Security concerns should be addressed before adopting 5G: Airtel
The government assured it is going through all issues, adding that concerns will be addressed through the Personal Data Protection Bill.
Telecom equipment making rivals Nokia and Huawei both countered, saying the security aspects shouldn’t be overplayed, and that India should not waste time before adopting 5G. But both differed on the broader issue around security, with the Finnish company saying security around 5G was also a geopolitical matter, and not just a matter of technology, with “trust” in the gear supplier of crucial importance. China’s Huawei – under pressure across the world due to alleged security concerns due to its perceived proximity to the Chinese government and fighting to gain trust of countries like India – though downplayed the issue, saying it was a “a technical issue, not a political one”.
The government though assured it is raking through all such issues around the next gen technology, adding that concerns around security with respect to apps will be addressed through the Personal Data Protection Bill.
"We should not plunge into this (5G), we should take next 12-18 months, study this thoroughly, do a bunch of trials, to make sure we really understand this beast thoroughly,” Gopal Vittal, CEO-India South Asia for Bharti Airtel, said at ET Telecom 5G Congress held last week.
Requesting the authorities to not rush into deploying 5G without the right security architecture, Vittal elaborated that whether it was getting the right security architecture on the device side, the radio side, access side or core side, India must have the right security architecture and policy to guard its interest.
The government though is resolute that it is looking into safety of 5G, ticking off all security checkboxes.
"Telcos have been mandated as per the licensing conditions how they have to deal with the data...Yes, there are concerns in OTT (over-the-top, or app) players and third-party solution (providers), and data protection will be in place," said R Shakya, deputy director general (security) at the Department of Telecommunications (DoT).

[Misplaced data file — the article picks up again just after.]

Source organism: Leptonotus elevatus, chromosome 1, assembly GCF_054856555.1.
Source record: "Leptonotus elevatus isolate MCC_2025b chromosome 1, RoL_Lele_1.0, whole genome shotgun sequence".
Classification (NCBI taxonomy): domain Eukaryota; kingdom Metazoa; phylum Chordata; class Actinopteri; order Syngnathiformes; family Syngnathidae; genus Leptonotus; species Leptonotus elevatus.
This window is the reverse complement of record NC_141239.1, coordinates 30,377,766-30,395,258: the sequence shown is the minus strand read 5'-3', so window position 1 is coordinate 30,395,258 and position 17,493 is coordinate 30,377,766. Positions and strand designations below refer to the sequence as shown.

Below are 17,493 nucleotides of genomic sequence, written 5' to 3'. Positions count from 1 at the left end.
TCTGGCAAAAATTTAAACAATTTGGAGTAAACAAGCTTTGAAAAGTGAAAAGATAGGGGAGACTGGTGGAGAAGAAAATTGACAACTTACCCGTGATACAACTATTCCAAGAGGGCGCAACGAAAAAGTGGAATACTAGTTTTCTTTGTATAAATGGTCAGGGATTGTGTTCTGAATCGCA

"We will strengthen and have more building blocks… The approach towards the security of the networks is very simple. We believe it is safe to connect," Shakya said at a panel discussion. Shakya was part of a panel on Policy and Regulatory Challenges in India's 5G Journey that was moderated by Prashant Singhal, TMT (TECH MEDIA TELECOM) emerging markets leader at EY.
Sanjay Malik, Nokia’s head of the India market, though underplayed the criticality of security issues around 5G.
"Don't overburden 5G from security perspective. Yes, there will be little bit more threat in 5G but at same time, from 5G launching perceptive, let us not overburden with policy and security aspects. Maybe it needs to be seen in terms of more than just network security, (but also the) geopolitical situation," he said.
Malik added that beyond increased encryptions and incremental measures taken, “trust” that firms are doing all to take care of security will play a part.
“This, especially because 5G software runs into millions of codes and it is not practical to test every single one of the pieces (codes). How much is the trust worthiness of the provider?," asked Malik.
Huawei India CEO Jay Chen countered, saying network security in the 5G context is “a technical issue, not a political one”, which he believes people in the Indian government are increasingly aware of. He added that network security challenges can be handled by framing universal security standards, equipment testing and even thrashing out legal arrangements.
Chen also said 5G technology was also a lot more secure than 2G, 3G, or 4G due to its unique architecture, and its encryption codes can only be broken by quantum computers of the future.
Huawei India’s CEO said there is no time to lose as there are already 26 commercial 5G networks worldwide as we speak, which is likely to rise to 60 by the year-end, adding that there would also be 1 million 5G base stations in China alone by next year.